Upvote: This week on Reddit, new not-always-nice CEO and nerd celebrities

Reddit got a new CEO this week. And it was a dream week for geeks at r/IAmA.

Mar 3, 2020, 7:55 am*

Internet Culture

Kevin Morris 

Kevin Morris

Reddit’s new CEO doesn’t want you to be nice.

Yishan Wong has been a redditor for five years. But he’s spent most of his commenting energy recently at question site Quora. There, he led a popular uprising, of sorts, against the site’s most basic commenting rule: “Be nice.”

“One dictionary definition of ‘nice’” Wong began in his excoriating post from Sep. 9, 2011, “is ‘pleasing, agreeable, or amiable.’ These things are not conducive to serious and civil discussion, or an effective search for the truth. In fact, it is actively harmful and one of the most perniciously destructive.”

He continued in a follow-up post:

“The discussion of controversial topics cannot happen if there is a requirement to be nice. Controversial topics are controversial because they make people uncomfortable. They are intrinsically neither pleasing nor agreeable. In fact, they are unpleasant and disagreeable. Sorting them out, or at least elucidating truths from the hot emotions that surround them requires a willingness to plunge into the unpleasantness and disagreements. Being nice stands in the way of that.”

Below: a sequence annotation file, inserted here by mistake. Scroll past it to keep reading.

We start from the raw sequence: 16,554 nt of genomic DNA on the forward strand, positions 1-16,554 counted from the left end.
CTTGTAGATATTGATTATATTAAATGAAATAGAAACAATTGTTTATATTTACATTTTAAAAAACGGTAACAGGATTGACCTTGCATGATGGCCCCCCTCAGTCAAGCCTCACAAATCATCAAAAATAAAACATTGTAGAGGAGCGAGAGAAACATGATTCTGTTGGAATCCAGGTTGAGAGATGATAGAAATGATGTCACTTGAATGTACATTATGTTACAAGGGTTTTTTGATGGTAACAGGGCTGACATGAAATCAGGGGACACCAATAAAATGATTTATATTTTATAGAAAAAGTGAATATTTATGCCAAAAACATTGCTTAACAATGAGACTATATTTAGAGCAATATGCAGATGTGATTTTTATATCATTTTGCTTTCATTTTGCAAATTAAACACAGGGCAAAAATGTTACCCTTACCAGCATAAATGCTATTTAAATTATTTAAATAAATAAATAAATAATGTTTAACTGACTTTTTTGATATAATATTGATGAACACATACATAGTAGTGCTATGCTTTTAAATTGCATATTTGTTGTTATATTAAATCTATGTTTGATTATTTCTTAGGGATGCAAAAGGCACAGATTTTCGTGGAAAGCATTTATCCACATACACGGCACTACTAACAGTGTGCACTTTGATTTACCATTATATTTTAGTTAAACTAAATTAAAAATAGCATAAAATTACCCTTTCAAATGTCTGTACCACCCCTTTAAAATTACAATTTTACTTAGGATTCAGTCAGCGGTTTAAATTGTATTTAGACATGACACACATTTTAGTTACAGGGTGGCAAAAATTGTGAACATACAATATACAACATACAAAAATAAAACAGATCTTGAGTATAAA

Wong suggested turning the rule to “be civil” or “be respectful.” Beyond that, he figured “be nice” was best left to an informal rule set: an etiquette system, “e.g. reddiquette,” he suggested, presciently.

From his comments yesterday, we know very little about what Wong intends to do differently at Reddit. He even said he’s “not looking to implement any ‘big, bold new directions’ or redesigns.”

But from his Quora campaign, it’s pretty clear that Wong gets Reddit. He understands the site’s biggest strength is that gives its users the power to control content and discourse. There are very few rules on Reddit. And there’s certainly no requirement to be nice.


It was a dream week for geeks at r/IAmA.

The section saw visits from the likes of Stephen Wolfram (former child genius and the guy behind Wolfram Alpha), video game designer Tim Schafer (who made some of the greatest computer games ever, including Day of the Tentacle, Monkey Island 2, and Fandango), and the development team behind the next SimCity game.

(If only every week fit into such a nice thematic trend, my job writing this column would be much, much easier.)


In other news, sleeping Ian ran into legal problems, Kony 2012 drove Reddit mad, and rich people are mean.

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*First Published: Mar 9, 2012, 8:57 pm